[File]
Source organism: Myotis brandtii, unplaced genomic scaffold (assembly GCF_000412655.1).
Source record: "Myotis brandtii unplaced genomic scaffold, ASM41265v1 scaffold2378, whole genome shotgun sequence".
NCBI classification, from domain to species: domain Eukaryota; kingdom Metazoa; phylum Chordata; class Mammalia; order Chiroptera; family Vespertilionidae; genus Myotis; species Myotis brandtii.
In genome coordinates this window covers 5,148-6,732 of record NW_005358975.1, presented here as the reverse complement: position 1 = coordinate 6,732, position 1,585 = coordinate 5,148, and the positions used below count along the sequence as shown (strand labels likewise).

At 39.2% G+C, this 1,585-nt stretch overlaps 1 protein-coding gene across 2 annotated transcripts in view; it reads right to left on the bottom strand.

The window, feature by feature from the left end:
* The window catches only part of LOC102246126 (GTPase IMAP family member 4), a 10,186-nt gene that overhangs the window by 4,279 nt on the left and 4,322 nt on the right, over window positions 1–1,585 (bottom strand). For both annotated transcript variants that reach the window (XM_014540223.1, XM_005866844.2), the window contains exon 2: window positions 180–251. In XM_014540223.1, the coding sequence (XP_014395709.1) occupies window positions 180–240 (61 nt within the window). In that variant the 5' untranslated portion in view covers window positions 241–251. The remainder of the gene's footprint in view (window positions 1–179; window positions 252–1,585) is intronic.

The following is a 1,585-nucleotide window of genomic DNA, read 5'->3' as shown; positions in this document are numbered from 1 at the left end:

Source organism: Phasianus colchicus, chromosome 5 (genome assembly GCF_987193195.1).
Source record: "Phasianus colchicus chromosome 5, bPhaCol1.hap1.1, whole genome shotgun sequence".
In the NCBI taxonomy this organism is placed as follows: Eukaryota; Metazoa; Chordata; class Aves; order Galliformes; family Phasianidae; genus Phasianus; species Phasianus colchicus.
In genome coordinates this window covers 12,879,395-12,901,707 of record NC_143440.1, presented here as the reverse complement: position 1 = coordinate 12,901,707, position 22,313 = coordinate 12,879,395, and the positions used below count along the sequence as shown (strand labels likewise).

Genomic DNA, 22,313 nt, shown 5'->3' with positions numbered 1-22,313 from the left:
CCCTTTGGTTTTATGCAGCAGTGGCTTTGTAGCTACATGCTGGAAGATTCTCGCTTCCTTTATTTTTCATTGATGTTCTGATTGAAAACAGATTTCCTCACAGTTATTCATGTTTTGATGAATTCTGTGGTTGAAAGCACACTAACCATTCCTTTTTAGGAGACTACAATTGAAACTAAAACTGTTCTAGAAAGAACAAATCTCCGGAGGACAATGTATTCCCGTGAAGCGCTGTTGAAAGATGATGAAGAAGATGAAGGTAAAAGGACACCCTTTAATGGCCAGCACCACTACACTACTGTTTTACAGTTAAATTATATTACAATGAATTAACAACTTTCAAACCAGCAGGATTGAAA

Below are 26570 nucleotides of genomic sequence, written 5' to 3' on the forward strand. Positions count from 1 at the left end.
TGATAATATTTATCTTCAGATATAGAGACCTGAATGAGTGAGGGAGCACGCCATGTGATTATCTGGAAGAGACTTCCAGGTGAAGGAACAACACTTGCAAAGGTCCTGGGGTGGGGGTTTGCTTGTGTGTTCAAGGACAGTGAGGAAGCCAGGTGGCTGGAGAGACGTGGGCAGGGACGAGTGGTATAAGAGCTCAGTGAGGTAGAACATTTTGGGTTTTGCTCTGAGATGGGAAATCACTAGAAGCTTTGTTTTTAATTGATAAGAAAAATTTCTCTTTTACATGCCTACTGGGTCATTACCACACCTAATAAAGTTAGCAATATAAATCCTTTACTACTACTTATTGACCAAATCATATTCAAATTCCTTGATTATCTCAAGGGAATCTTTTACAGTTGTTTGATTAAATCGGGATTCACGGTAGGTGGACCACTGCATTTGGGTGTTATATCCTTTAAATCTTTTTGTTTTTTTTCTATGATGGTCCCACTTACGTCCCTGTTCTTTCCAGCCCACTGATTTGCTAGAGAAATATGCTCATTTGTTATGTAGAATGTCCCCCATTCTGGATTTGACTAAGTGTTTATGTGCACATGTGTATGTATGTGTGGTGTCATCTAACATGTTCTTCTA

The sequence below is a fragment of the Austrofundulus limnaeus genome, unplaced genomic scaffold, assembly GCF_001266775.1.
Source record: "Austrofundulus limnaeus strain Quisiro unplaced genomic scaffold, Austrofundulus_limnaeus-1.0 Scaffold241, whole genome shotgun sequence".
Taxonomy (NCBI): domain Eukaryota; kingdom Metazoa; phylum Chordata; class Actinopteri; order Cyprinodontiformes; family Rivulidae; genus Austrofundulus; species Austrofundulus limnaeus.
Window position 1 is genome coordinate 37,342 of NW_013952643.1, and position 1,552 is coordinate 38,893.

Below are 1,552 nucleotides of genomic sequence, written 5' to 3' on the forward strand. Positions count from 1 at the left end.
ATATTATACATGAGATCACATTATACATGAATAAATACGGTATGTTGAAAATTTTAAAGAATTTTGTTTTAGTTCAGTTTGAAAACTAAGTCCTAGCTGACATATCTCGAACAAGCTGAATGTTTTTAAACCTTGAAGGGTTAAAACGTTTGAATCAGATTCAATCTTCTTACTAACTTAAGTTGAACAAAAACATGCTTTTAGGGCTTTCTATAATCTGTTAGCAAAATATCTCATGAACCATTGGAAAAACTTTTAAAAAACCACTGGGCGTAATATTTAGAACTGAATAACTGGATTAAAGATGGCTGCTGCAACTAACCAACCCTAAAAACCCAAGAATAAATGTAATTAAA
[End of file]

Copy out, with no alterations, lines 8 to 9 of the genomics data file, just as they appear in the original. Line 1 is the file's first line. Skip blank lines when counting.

The following is a 1,585-nucleotide window of genomic DNA, read 5'->3' as shown; positions in this document are numbered from 1 at the left end:

Source organism: Phasianus colchicus, chromosome 5 (genome assembly GCF_987193195.1).